‘We make sure that, as a part of every deal, the clients we are acquiring are the right sort for us and that the advisers fit with us culturally and will fit in their new environment once they have joined us.
‘When we buy retiring advisers, the process is slightly different because we don’t have an adviser coming over to us; but it’s still simply about trying to look after the clients the way we do with the rest of our clients.
‘We help reduce attrition by meeting with every client. Financially, we model attrition of 5%, but in actuality it’s a lot lower than that.’
This is also reflected in the fact that the company’s recurring income has increased from 50% in 2014 to 60% currently.
The firm reported pre-tax profits grew by 83% over the 12 months to the end of October 2017 on revenue of £33.6 million.
As well as regular due diligence, AFH’s in-house acquisitions team makes sure that any company they look at has the ‘right cultural fit’, explains Hudson.
The team, which is headed by commercial lawyer Claire Spillane, was set up to handle everything from contracts, through to post acquisition administration such as the importing of client data and revenue into the main business.
The acquisition process, which includes a dedicated portal where IFAs can apply to sell their business, has been remarkably successful, says Hudson.
‘Periodically we stop making acquisitions to make sure that everything that we have acquired is properly embedded in our company culture and systems.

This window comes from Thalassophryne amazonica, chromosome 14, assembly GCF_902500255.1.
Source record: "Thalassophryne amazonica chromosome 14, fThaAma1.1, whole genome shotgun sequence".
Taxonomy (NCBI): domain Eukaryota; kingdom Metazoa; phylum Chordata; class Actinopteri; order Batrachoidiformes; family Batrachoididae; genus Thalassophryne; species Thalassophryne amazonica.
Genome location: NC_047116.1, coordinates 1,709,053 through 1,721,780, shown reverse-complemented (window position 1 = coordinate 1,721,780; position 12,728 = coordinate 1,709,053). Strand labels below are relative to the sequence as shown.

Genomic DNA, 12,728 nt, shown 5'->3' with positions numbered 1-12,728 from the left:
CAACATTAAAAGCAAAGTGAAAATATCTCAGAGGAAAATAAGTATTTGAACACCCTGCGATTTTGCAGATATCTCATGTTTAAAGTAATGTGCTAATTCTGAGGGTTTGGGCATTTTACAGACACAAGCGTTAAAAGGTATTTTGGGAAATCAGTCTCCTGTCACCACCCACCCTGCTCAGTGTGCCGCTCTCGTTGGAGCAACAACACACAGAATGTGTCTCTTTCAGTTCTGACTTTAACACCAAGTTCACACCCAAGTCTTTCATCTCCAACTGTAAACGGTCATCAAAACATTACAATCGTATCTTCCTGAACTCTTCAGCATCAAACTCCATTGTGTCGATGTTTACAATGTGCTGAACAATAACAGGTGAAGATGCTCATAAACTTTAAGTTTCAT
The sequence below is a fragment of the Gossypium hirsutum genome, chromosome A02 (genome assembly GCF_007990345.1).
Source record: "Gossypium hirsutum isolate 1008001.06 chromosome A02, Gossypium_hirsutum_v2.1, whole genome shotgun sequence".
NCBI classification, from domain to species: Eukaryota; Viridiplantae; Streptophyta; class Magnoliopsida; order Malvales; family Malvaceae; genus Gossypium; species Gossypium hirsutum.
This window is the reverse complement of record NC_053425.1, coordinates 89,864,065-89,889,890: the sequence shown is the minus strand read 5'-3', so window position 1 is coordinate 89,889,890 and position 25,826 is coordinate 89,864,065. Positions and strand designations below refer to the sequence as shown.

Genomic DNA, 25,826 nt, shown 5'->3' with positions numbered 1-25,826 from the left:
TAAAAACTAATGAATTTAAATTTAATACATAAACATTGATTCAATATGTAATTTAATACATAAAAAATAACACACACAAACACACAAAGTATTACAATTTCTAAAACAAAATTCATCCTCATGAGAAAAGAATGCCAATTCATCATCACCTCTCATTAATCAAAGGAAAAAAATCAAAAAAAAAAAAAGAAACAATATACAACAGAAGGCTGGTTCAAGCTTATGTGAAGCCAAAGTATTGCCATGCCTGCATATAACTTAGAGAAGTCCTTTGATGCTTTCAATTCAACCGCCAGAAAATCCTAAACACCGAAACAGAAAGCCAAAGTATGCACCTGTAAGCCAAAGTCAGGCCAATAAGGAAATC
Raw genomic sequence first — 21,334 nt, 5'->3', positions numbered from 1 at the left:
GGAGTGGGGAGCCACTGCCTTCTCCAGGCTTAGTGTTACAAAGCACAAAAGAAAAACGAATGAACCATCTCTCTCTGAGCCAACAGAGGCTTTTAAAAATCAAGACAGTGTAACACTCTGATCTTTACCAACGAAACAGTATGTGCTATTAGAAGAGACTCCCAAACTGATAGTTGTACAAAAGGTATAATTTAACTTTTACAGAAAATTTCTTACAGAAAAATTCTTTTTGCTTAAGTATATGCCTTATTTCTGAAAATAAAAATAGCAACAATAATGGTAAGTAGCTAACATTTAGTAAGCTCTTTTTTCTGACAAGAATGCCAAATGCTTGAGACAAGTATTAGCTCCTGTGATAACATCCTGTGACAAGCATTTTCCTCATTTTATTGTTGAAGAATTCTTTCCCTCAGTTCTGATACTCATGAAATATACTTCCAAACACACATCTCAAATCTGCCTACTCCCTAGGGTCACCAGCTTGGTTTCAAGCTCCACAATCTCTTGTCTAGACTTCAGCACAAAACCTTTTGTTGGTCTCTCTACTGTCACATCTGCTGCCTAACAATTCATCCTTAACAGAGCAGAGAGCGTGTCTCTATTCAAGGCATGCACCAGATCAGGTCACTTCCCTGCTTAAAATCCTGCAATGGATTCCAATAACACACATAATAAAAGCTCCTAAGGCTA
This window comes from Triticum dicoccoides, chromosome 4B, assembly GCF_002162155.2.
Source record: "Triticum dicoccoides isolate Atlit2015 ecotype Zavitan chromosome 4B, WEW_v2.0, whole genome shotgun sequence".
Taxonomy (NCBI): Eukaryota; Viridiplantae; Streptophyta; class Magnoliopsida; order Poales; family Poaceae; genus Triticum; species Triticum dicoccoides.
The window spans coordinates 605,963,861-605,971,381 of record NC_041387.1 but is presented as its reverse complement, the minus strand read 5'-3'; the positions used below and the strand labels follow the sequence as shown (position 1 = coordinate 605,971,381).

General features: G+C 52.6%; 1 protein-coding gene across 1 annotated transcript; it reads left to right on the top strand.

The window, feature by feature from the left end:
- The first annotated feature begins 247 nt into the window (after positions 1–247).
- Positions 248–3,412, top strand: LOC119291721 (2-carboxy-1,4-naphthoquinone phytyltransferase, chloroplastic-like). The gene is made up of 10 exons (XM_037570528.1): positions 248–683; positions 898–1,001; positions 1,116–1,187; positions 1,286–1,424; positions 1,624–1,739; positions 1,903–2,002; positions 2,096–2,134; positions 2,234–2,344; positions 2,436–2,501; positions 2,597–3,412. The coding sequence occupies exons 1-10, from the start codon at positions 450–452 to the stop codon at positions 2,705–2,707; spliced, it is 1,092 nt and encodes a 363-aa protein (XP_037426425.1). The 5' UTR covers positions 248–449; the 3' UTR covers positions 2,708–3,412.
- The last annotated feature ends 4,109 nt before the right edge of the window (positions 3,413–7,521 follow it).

‘Because of the care we take, we are right now paying 90% of targeted deferred considerations. Bearing in mind that as we are paying 50% upfront, we are therefore paying roughly 95% of the expected consideration on all the deals we make.’
The company also hiked its dividend to 4p in 2017, an increase of 33% year-on-year, to help attract and retain institutional shareholders that are key to its growth plans.
‘Everyone is pleased with the progressive dividend strategy and everyone likes the idea of a growth story. We think that the combination will prove attractive to institutional investors.
‘It is the case that as we get bigger, the incremental effect of buying smaller IFAs will become less. That doesn’t mean that we will stop doing that and we remain interested in the smallest IFAs.
’We are now in a good position with our institutional shareholders, all of whom are very supportive of our strategy and growth plans, so that we can entertain substantial deals.’
Among its shareholders are well known fund houses like Slater Investments, BlackRock and Polar Capital.